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Re: Side Stitches—what gives? Is it nutrition? [Seyseys] [ In reply to ]
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Seyseys wrote:
IT I've dealt with stitches for years and I tend to find they come on after eating or drinking. I'm definitely not flexible so that's helpful advice, my question is do you know why the eating/drinking would trigger it? Within 5 minutes of eating/drinking on the run I tend to get side stitch and I have no idea why.

Phillip

Phillip, my hunch is that anything that would make the abdominals want to "scrunch" could bring on a stitch. Eating or drinking adds to the work being done in the abdominal area while running. Enough work to skip the scales and produce a stitch? Probably or obviously.

While running erect there are two forces battling it out. One force is remaining erect/back while the other force is crunching/forward the abs as we work harder. If we have a narrow range of core/abdominal strength/flexibility we are going to feel it.

More often than not we have plenty of "scrunching" during the day. We have little pulling of the abs/core back to offset.

My source for this recommendation was what Arthur Lydiard told me at a running camp in 1980. It's worked for me since.

Indoor Triathlete
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Re: Side Stitches—what gives? Is it nutrition? [Kscycler] [ In reply to ]
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Kscycler wrote:
IT wrote:
Side stitches while running are often the result of not enough flexibility in the abdominal muscles.

This. It's not nutrition, but mechanics. When you breathe to one side, you are stretching and taxing the muscles on that side more than the other. For example, if you're right-handed, you'll typically breathe "in" when your right foot is striking (assuming you're working hard, such that your body is seeking rhythm and trying to compensate for the load demand) and breathe out on the left foot. So the answer becomes almost apparent; you're over-taxing the right side.

Try this. On your next hard run, try changing the in-breath to the other foot. That sounds simple, but you might actually stumble or stutter-step while trying to change. The point is, being able to change the in-breath to the alternate foot will often eliminate side stitches. For me (n=1), I try to change the in-breath side every mile in a (more than 5k) race.

I suffered from side stitches too, in races from sprints all the way up to halfs and hard training runs. I though it was nutrition but for me it's not. This Technique worked perfect for me once I got the hang of it. I get a stich on my right side, I noticed that I exhale on this side most of the time. When I feel a stitch I inhale on the right foot strike and exhale with a left foot strike a few strides later. (Usually 3 for me). Work on this in training as it takes a bit to get used to. This stops the stich in It's tracks. I also raise my right hand above my head and also stretch out the side. Good luck. Stitches stink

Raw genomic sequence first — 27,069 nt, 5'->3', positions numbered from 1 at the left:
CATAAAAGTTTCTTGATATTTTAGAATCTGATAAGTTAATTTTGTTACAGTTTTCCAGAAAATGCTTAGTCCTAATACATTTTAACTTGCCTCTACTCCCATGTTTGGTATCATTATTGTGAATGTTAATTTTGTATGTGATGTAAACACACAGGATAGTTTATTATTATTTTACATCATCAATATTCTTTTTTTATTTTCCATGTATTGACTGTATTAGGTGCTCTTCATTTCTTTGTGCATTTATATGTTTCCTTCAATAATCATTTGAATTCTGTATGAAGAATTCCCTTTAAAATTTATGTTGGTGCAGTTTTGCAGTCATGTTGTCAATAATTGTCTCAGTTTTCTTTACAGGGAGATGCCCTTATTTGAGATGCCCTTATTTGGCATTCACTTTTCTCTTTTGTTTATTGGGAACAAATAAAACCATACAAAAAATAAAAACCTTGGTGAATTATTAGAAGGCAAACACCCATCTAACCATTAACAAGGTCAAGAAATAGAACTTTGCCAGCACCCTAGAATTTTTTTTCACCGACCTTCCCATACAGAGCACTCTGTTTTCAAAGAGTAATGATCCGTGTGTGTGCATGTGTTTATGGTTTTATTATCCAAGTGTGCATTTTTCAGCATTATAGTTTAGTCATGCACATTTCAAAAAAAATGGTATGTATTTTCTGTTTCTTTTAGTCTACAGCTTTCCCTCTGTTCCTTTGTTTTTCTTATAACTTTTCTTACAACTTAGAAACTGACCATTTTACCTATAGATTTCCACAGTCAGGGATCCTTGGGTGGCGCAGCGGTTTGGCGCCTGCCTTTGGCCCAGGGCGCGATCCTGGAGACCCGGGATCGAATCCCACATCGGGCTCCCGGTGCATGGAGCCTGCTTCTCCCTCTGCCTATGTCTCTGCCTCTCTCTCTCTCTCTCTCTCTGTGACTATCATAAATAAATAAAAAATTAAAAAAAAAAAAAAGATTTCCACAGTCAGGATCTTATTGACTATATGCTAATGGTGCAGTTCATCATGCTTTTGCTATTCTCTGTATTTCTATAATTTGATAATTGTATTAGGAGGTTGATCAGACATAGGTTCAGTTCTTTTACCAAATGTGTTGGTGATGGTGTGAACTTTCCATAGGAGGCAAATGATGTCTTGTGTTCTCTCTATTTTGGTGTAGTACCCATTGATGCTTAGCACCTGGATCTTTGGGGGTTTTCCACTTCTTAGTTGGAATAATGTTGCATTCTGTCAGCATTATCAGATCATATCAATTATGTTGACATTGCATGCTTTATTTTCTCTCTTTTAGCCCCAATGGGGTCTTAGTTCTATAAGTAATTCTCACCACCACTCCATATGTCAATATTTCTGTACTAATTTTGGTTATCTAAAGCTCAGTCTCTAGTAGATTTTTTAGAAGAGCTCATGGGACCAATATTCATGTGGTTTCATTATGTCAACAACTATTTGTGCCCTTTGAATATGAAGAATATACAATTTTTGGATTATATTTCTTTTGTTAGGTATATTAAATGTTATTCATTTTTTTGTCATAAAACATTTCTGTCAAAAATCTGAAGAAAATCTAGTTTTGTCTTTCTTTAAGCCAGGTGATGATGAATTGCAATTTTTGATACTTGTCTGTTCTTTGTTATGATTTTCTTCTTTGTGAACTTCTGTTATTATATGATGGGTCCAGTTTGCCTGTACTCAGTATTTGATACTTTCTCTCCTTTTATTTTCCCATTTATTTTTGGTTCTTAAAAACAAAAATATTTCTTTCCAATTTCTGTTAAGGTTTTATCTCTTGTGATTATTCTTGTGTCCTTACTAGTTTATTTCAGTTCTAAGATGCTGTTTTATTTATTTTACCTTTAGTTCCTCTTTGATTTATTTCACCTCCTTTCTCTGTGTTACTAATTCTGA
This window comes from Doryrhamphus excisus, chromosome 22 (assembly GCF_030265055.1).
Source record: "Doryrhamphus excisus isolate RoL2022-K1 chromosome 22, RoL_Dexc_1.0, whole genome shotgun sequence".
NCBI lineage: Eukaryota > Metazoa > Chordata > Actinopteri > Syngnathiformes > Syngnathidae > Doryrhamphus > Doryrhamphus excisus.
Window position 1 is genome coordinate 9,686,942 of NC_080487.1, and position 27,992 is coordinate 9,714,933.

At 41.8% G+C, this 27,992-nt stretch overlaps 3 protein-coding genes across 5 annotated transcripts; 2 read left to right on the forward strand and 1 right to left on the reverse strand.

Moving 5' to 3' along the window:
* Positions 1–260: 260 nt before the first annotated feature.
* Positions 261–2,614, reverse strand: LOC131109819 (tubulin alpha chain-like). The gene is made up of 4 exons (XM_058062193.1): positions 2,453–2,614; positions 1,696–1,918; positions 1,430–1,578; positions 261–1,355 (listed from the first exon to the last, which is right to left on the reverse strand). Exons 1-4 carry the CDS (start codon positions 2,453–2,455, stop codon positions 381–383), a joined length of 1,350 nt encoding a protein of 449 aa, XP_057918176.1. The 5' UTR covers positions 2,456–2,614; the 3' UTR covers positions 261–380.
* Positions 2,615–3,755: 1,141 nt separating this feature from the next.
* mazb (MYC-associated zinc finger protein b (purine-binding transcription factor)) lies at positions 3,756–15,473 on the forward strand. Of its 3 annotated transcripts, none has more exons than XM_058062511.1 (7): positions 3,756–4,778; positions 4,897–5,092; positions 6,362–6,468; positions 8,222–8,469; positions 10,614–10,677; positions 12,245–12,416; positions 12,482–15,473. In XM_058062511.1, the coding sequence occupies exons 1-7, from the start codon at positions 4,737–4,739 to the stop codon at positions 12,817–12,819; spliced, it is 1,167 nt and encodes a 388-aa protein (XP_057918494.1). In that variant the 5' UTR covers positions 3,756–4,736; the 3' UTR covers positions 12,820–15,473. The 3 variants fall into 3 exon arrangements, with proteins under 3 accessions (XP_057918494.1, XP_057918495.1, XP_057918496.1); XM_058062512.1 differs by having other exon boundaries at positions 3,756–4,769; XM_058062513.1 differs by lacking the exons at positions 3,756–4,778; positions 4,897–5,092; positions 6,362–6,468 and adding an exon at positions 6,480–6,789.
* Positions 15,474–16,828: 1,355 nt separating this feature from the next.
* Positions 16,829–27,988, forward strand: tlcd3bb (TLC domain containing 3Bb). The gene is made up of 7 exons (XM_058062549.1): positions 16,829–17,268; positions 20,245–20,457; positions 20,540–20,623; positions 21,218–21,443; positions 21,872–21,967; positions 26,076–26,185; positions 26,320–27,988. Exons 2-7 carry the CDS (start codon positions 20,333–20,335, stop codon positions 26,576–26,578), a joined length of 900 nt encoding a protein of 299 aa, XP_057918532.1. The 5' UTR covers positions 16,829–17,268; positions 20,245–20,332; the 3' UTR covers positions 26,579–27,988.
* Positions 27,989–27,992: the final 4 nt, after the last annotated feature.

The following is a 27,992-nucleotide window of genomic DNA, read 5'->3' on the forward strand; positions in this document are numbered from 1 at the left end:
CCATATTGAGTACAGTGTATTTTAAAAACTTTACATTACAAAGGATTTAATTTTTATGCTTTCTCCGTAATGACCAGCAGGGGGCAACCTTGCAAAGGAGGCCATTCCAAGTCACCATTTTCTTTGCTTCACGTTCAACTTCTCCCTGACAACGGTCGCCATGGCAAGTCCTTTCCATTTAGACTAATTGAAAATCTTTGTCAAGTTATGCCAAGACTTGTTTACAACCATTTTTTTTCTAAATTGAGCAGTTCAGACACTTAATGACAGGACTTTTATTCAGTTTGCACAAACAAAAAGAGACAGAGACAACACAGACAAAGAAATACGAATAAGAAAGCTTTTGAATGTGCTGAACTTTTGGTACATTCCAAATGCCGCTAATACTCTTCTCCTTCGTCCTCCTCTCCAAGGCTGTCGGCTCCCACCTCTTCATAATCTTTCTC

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Re: Side Stitches—what gives? Is it nutrition? [cloy] [ In reply to ]
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I am pretty prone to stitching also. I used to run on steps, ie in in out out, in in out out etc. In the end I learnt to disassociate my breathing from the stepping which was good as breathing and cadence dont necessarily need to be the same. Never the less, I find that too high breathing rate (from intensity over a period) will bring on a stitch for me. If I haven't been training or training intensity drops the threshold of when stitches come on also drops, but likewise with training I can also push that stitch threshold up high enough to not be a problem even for the kick at the end of a run. I also find this for swimming.
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Re: Side Stitches—what gives? Is it nutrition? [cloy] [ In reply to ]
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I've notice over the many years of running that I tend to NOT get side stitches if I eat a banana before the work out.
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Re: Side Stitches—what gives? Is it nutrition? [cloy] [ In reply to ]
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Cross-country coach here. It's unlikely to be related to what you're eating or drinking unless you're doing something wild.
Side stitches are muscles spasms of the diaphragm, not intercostals as previously mentioned.

Alleviate while running with any or all of: exaggerated upper body twisting (as though you were in a bucket brigade), "belly" breathing (long, deep breaths, extending your gut as though you were exaggerating the size of your stomach), pinch-massaging with your thumb and first two fingers.

When not running be sure to include core stretches in your routine. Also, regularly massage the area (more frequently while you're having the issue, and regularly after it's gone). Any roller is good, but the smaller diameter ones get into the area more deeply.

Good luck.